BT's New Album Aims to Put An EDM Festival in Your Stereo
If trance music had a mafia, then BT is as close to the Godfather as they come. The Maryland native producer, composer, musician, singer, songwriter, stutter edit innovator and film composer has watched the dance music revolution grow in the states and all over the world since the early 1990s. Born Brian Wayne Transeau, BT released his ninth full studio album last Friday on the world renowned Armada Music label reaching number one in the iTunes dance chart in less than 24 hours alongside EDM super stars like Calvin Harris, Zedd and Kaskade and the number one album release on Beatport. Currently on tour to support the album, we spoke to the Grammy Award winner before his gig at the SBE Hollywood hot spot Create to chat about how dance music has changed over the years, his favorite festival and the inspiration behind A Song Across Wires.
After studying music at the Washington Conservatory of Music as a child, BT attended the Berklee College of Music in Boston. His involvement in music production, composing and pioneering production technologies garnered him a seat on the board of governors for The Recording Academy in the early 2000s. He spent almost three years pushing a 30- page perspective on dance music and what it's exponential growth meant fiscally. "Everybody was just like 'oh my God dude with the ridiculous hair-cut shut up please'," says Transeau. Soon, he rallied guys like Jason Bentley and Paul Oakenfold behind him until the Academy finally added a "Best Electronic/Dance Album" category - which he was later nominated for in 2011 for his studio album These Hopeful Machines.
Jump forward ten years later and now he's playing at Electric Daisy Carnival in front of 40,000 EDM fans. "My favorite festival for sure is EDC," says Transeau. "Their events are so well put together from the distinct stages with different genres of music, the production to the safety." Comparing dance music to hip-hop culture because of it's development in the underground Brian says, "They only had three to five years to make hip-hop in private before it became a public phenomenon and corporate America got involved. We on the other hand have curated this music for 25 years in isolation. The producers, artists, fans, promoters and everyone involved built this." Thanks to visionaries like BT they have paved the way for the EDM explosion in America today with venues to enjoy the music, ways to share it electronically and even to what you do when you listen to it.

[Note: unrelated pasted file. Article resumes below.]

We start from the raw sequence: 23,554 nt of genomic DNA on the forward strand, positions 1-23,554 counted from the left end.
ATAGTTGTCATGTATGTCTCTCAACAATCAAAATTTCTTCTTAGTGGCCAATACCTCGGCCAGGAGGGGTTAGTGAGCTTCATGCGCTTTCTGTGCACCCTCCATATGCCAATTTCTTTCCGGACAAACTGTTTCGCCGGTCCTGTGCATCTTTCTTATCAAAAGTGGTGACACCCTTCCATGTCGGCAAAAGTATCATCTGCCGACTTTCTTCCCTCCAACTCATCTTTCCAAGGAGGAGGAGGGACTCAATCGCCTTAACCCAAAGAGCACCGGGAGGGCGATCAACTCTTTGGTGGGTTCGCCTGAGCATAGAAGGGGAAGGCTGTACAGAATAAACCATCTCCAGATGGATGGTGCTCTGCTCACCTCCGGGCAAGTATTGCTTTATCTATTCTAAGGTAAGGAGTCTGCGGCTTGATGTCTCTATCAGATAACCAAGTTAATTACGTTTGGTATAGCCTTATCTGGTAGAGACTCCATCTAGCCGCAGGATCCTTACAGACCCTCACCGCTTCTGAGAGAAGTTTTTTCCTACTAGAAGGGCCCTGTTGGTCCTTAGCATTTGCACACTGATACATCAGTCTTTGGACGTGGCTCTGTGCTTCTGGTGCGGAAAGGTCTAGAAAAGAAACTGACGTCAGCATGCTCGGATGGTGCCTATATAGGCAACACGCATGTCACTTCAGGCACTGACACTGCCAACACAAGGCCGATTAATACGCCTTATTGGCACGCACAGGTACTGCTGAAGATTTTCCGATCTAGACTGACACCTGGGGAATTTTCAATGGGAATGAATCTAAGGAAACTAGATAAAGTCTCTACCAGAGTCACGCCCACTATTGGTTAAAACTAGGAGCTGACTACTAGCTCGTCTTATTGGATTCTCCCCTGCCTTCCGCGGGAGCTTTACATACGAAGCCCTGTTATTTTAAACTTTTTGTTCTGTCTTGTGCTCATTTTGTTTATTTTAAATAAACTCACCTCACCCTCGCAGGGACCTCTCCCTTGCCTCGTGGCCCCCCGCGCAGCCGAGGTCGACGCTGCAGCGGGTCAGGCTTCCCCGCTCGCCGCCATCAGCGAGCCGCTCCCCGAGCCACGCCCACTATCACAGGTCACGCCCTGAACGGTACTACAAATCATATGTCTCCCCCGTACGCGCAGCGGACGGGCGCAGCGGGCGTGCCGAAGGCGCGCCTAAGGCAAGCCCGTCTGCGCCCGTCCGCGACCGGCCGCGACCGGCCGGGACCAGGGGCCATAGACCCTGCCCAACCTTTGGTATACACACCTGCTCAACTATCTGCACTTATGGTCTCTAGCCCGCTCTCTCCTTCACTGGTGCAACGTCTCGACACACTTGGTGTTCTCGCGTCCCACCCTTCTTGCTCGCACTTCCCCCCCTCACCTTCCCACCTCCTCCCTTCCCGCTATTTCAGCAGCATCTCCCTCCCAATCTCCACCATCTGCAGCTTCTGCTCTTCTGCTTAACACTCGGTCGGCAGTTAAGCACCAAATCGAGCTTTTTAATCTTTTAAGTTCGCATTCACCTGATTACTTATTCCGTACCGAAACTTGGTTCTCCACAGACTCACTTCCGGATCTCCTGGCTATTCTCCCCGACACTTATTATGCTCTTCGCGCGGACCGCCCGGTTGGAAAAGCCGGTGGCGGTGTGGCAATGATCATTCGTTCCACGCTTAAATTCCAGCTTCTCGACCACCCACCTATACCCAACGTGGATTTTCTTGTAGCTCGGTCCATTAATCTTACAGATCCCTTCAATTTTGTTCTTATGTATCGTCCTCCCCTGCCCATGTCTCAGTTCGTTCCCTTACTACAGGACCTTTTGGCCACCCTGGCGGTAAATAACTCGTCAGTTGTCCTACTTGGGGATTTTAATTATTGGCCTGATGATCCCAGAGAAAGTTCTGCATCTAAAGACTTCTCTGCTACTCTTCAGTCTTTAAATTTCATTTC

"What we are seeing in mainstream culture is literally the tip of the ice berg and I'm so excited to be alive and to be participating," says Transeau. Inspired by the dance music scene today--particularly bass music--BT set out to create his first all EDM album with A Song Across Wires. Usually inspired by classical music, indie rock and even nature as he scores music for films and now a hit ABC TV show in the fall; this was the first time that Brian looked at his peers and thought "wow this is really cool what you guys are doing." The colliding worlds from house and trance heads with bass music lovers and the incredibly creative things coming from it is what inspired BT the most. "It has so much to do with that feeling of going to a festival and the music being so broad," says Brian.
Long gone are the rave days out in the middle of the desert with map points and generators that look like they are about to blow out on a single stage. A Song Across Wires is his interpretation of the sounds he hears played throughout the festival culture, through podcasts and by the younger generation of dance music fans. Putting his own voice on electro and dubstep infused tracks like "Letting Go" with the vocals and melodies of songs like "Calling Your Name" featuring Emma Hewitt and Tritonal, BT has created a cohesive piece of work that impersonates what a real festival like experience would be today. "It's like the feeling of being at a festival with 10,000 of your closest friends and then lying and looking at the stars afterward," says Transeau. "That is actually the one feeling of the record." Ironically this is the feeling which over 300,000 EDM fans chase at events like EDC and Ultra Music Festival.
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